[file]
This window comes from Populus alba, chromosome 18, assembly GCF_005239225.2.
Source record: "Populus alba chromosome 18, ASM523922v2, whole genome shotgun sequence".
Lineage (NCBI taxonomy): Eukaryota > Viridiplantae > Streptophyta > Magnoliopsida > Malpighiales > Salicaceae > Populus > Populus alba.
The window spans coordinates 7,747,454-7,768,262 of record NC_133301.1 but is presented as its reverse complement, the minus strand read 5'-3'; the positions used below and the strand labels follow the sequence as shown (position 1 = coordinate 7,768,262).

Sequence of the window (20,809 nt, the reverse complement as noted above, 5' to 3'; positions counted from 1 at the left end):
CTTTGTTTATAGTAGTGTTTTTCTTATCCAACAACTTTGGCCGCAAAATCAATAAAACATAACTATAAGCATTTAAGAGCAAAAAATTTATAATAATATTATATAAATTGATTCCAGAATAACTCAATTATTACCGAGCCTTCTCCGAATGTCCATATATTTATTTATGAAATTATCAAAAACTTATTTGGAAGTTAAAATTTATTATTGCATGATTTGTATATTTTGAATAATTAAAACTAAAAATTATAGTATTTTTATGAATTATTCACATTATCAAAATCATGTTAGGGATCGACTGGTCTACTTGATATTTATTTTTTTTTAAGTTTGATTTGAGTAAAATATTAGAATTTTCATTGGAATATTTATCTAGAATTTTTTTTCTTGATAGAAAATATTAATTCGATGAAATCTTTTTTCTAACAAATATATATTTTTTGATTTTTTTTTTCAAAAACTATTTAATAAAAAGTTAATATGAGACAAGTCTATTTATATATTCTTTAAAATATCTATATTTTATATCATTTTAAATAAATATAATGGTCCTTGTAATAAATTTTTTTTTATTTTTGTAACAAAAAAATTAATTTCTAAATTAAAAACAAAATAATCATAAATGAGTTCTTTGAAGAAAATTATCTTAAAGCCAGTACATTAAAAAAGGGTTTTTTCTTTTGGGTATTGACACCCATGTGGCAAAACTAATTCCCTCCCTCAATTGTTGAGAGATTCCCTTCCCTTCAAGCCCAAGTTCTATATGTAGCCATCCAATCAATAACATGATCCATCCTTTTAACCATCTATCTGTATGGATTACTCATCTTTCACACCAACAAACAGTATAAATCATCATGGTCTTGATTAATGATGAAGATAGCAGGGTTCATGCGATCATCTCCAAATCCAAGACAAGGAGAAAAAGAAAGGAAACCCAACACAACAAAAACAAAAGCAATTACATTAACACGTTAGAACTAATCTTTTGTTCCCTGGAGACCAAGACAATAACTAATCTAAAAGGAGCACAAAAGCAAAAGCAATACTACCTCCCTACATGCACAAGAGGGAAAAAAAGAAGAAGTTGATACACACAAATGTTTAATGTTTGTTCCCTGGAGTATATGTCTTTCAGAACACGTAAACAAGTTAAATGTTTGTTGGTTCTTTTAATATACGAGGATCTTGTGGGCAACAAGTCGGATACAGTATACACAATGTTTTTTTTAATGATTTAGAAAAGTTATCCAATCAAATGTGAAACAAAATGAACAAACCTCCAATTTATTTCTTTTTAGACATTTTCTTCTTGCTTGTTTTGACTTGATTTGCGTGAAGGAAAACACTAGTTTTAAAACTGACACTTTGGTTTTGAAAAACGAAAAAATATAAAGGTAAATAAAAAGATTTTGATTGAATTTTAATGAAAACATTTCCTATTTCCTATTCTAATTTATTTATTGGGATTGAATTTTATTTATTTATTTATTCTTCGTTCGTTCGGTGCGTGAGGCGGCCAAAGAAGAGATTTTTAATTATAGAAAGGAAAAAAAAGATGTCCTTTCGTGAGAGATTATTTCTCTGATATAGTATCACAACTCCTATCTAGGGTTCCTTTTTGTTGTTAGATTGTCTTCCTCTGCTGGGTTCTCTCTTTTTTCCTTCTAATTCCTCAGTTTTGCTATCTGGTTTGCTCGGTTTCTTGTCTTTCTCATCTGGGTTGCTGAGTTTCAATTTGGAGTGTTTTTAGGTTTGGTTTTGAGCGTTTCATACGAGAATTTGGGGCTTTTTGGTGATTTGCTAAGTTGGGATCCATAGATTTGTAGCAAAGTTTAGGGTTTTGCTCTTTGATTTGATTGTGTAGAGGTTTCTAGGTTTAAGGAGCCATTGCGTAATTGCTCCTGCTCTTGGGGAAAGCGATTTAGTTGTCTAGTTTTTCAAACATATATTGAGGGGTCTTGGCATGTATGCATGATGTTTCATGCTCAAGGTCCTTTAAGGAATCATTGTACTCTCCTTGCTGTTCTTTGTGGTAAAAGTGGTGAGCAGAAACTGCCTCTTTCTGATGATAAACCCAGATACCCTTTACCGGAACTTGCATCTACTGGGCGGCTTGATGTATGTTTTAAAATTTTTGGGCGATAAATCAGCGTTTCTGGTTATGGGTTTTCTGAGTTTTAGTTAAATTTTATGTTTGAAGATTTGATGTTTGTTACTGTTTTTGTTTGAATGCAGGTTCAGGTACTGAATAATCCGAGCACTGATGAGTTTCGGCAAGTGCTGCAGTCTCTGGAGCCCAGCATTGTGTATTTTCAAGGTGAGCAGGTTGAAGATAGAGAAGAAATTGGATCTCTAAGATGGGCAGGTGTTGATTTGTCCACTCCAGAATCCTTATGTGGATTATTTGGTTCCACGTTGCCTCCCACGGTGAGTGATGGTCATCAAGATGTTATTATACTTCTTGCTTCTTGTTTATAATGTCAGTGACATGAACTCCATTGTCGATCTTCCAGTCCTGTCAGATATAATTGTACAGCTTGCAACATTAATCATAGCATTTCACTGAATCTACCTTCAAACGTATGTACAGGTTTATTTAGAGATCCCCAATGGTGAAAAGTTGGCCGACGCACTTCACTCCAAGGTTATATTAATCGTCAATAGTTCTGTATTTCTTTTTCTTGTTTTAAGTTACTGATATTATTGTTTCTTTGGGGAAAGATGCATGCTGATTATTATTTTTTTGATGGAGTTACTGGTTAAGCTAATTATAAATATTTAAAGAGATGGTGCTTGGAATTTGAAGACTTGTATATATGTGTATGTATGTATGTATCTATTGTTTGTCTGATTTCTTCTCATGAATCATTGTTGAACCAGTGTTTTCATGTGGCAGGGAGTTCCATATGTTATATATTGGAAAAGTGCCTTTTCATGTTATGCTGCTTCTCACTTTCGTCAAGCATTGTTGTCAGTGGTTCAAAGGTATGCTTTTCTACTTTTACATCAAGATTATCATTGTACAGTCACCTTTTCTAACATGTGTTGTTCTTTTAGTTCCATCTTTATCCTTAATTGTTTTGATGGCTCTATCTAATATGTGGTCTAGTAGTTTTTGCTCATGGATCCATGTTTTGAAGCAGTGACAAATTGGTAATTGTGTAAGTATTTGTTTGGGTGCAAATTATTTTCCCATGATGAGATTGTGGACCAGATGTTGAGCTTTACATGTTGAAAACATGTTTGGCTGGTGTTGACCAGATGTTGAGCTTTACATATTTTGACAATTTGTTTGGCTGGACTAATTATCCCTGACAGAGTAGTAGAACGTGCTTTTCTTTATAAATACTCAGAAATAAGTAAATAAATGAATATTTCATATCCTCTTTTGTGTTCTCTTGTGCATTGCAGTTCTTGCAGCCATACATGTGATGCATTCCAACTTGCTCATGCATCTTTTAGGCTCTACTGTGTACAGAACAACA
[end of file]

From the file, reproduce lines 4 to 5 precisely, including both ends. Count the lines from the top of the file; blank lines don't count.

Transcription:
The window spans coordinates 7,747,454-7,768,262 of record NC_133301.1 but is presented as its reverse complement, the minus strand read 5'-3'; the positions used below and the strand labels follow the sequence as shown (position 1 = coordinate 7,768,262).

Sequence of the window (20,809 nt, the reverse complement as noted above, 5' to 3'; positions counted from 1 at the left end):